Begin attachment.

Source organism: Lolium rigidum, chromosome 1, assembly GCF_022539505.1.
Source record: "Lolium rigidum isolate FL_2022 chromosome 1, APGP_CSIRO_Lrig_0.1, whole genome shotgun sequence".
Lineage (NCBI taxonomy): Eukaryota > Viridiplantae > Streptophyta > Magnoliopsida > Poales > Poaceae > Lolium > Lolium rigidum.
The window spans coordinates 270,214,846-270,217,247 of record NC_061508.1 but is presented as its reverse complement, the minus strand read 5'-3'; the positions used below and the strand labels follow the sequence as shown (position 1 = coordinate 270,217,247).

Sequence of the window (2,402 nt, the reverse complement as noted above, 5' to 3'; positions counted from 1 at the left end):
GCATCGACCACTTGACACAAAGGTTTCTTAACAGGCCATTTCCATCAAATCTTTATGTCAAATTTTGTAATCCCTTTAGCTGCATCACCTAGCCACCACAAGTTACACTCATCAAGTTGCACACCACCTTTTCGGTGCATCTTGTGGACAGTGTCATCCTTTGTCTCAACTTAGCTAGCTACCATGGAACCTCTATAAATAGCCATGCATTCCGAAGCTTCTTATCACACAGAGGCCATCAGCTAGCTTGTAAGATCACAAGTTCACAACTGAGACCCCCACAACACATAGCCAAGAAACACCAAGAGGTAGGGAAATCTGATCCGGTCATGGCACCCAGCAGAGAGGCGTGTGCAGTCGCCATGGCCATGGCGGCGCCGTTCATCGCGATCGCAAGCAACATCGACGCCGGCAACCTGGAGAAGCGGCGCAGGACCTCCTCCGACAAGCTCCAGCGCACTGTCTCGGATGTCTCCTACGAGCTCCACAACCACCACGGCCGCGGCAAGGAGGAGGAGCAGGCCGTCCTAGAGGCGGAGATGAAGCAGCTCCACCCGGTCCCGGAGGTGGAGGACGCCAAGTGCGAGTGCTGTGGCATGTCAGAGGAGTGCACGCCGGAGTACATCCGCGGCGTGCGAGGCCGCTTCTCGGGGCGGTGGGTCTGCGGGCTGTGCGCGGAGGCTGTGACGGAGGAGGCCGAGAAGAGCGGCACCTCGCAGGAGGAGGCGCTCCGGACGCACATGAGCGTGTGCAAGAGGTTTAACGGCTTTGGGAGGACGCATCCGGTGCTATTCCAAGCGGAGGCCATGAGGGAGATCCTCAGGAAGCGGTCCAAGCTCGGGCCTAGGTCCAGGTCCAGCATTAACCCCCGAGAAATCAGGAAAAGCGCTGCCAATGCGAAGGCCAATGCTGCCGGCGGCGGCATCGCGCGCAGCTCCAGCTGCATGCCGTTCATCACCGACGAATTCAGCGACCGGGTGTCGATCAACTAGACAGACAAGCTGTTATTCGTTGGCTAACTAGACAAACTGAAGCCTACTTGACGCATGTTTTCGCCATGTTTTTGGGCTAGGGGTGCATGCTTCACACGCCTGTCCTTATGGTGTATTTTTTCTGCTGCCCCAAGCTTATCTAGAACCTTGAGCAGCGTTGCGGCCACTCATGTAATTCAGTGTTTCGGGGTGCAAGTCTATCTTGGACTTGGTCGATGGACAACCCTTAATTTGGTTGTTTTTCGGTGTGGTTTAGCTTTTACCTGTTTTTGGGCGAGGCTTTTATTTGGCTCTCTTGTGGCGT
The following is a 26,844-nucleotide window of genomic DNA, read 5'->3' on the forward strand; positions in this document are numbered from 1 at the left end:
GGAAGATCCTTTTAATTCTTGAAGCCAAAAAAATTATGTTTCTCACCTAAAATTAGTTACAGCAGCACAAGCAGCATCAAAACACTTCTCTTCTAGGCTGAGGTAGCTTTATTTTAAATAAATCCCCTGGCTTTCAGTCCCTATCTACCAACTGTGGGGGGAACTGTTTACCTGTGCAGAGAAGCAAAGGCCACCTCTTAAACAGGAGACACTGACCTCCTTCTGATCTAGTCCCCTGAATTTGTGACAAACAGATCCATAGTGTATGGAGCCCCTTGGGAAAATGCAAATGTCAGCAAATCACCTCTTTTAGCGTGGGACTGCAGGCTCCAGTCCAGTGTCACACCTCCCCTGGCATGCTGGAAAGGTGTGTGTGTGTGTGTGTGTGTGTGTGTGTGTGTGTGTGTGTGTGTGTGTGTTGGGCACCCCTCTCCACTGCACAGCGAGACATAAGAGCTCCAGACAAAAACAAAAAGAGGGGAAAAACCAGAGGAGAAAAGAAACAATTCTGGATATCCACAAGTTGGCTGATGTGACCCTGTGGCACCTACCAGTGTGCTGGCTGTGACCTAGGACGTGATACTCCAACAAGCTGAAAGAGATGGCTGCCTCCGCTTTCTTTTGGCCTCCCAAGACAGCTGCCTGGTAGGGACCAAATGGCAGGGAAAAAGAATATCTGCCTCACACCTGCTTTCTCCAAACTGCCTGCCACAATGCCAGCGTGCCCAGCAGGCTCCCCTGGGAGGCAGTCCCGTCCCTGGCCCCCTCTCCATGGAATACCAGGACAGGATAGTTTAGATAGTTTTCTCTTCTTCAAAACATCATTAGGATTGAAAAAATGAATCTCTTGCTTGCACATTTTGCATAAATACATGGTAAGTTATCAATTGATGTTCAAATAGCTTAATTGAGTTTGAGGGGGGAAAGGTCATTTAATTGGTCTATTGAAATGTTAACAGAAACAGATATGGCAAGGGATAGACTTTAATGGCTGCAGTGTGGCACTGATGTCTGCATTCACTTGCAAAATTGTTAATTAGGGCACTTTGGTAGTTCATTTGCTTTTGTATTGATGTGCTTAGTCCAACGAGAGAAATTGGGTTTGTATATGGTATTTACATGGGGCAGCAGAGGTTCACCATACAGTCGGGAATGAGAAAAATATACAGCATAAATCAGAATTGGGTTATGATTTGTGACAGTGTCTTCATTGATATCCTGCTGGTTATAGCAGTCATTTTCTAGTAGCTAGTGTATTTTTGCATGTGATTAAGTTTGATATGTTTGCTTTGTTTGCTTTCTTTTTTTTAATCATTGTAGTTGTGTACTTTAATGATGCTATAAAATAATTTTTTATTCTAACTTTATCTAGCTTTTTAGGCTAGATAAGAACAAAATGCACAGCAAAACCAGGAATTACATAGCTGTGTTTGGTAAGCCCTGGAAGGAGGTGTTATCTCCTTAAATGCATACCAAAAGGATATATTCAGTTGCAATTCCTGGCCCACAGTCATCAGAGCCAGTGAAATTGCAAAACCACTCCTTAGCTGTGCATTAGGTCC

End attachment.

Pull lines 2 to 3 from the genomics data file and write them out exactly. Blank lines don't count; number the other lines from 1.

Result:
Source record: "Lolium rigidum isolate FL_2022 chromosome 1, APGP_CSIRO_Lrig_0.1, whole genome shotgun sequence".
Lineage (NCBI taxonomy): Eukaryota > Viridiplantae > Streptophyta > Magnoliopsida > Poales > Poaceae > Lolium > Lolium rigidum.